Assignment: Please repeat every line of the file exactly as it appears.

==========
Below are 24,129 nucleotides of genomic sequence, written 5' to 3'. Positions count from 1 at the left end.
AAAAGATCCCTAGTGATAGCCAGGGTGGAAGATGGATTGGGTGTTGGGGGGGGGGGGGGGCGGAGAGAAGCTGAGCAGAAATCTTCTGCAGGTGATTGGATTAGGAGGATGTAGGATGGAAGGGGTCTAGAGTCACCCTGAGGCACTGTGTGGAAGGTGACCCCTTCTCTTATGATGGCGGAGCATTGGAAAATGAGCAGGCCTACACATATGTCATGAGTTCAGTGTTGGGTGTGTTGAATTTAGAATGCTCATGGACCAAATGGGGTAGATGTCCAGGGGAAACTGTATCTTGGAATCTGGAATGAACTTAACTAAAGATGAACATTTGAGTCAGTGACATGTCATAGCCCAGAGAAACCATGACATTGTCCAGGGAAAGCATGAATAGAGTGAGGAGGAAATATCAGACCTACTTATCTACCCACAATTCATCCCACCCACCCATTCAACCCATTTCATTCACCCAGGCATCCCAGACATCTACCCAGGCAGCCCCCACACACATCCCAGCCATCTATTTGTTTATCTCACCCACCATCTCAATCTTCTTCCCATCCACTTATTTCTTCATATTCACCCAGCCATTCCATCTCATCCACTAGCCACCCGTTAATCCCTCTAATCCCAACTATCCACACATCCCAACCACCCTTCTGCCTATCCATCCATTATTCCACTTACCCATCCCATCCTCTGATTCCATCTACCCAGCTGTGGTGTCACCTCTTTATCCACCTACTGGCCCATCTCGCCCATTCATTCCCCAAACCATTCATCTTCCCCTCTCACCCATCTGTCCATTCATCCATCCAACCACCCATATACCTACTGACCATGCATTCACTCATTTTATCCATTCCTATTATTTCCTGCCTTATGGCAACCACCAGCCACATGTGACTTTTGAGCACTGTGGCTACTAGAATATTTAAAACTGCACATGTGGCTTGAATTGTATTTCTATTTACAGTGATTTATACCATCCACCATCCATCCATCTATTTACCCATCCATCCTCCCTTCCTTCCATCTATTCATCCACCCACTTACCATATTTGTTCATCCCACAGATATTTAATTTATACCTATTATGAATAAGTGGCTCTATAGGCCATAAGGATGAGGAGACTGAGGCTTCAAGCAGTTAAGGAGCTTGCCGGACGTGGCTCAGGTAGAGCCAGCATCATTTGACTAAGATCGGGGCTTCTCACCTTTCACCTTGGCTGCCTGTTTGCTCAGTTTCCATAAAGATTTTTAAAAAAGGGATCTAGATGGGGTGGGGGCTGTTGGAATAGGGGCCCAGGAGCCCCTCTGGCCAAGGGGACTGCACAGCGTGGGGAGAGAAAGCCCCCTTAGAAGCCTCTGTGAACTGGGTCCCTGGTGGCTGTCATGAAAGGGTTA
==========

Below are 24,129 nucleotides of genomic sequence, written 5' to 3'. Positions count from 1 at the left end.
AAAAGATCCCTAGTGATAGCCAGGGTGGAAGATGGATTGGGTGTTGGGGGGGGGGGGGGGCGGAGAGAAGCTGAGCAGAAATCTTCTGCAGGTGATTGGATTAGGAGGATGTAGGATGGAAGGGGTCTAGAGTCACCCTGAGGCACTGTGTGGAAGGTGACCCCTTCTCTTATGATGGCGGAGCATTGGAAAATGAGCAGGCCTACACATATGTCATGAGTTCAGTGTTGGGTGTGTTGAATTTAGAATGCTCATGGACCAAATGGGGTAGATGTCCAGGGGAAACTGTATCTTGGAATCTGGAATGAACTTAACTAAAGATGAACATTTGAGTCAGTGACATGTCATAGCCCAGAGAAACCATGACATTGTCCAGGGAAAGCATGAATAGAGTGAGGAGGAAATATCAGACCTACTTATCTACCCACAATTCATCCCACCCACCCATTCAACCCATTTCATTCACCCAGGCATCCCAGACATCTACCCAGGCAGCCCCCACACACATCCCAGCCATCTATTTGTTTATCTCACCCACCATCTCAATCTTCTTCCCATCCACTTATTTCTTCATATTCACCCAGCCATTCCATCTCATCCACTAGCCACCCGTTAATCCCTCTAATCCCAACTATCCACACATCCCAACCACCCTTCTGCCTATCCATCCATTATTCCACTTACCCATCCCATCCTCTGATTCCATCTACCCAGCTGTGGTGTCACCTCTTTATCCACCTACTGGCCCATCTCGCCCATTCATTCCCCAAACCATTCATCTTCCCCTCTCACCCATCTGTCCATTCATCCATCCAACCACCCATATACCTACTGACCATGCATTCACTCATTTTATCCATTCCTATTATTTCCTGCCTTATGGCAACCACCAGCCACATGTGACTTTTGAGCACTGTGGCTACTAGAATATTTAAAACTGCACATGTGGCTTGAATTGTATTTCTATTTACAGTGATTTATACCATCCACCATCCATCCATCTATTTACCCATCCATCCTCCCTTCCTTCCATCTATTCATCCACCCACTTACCATATTTGTTCATCCCACAGATATTTAATTTATACCTATTATGAATAAGTGGCTCTATAGGCCATAAGGATGAGGAGACTGAGGCTTCAAGCAGTTAAGGAGCTTGCCGGACGTGGCTCAGGTAGAGCCAGCATCATTTGACTAAGATCGGGGCTTCTCACCTTTCACCTTGGCTGCCTGTTTGCTCAGTTTCCATAAAGATTTTTAAAAAAGGGATCTAGATGGGGTGGGGGCTGTTGGAATAGGGGCCCAGGAGCCCCTCTGGCCAAGGGGACTGCACAGCGTGGGGAGAGAAAGCCCCCTTAGAAGCCTCTGTGAACTGGGTCCCTGGTGGCTGTCATGAAAGGGTTA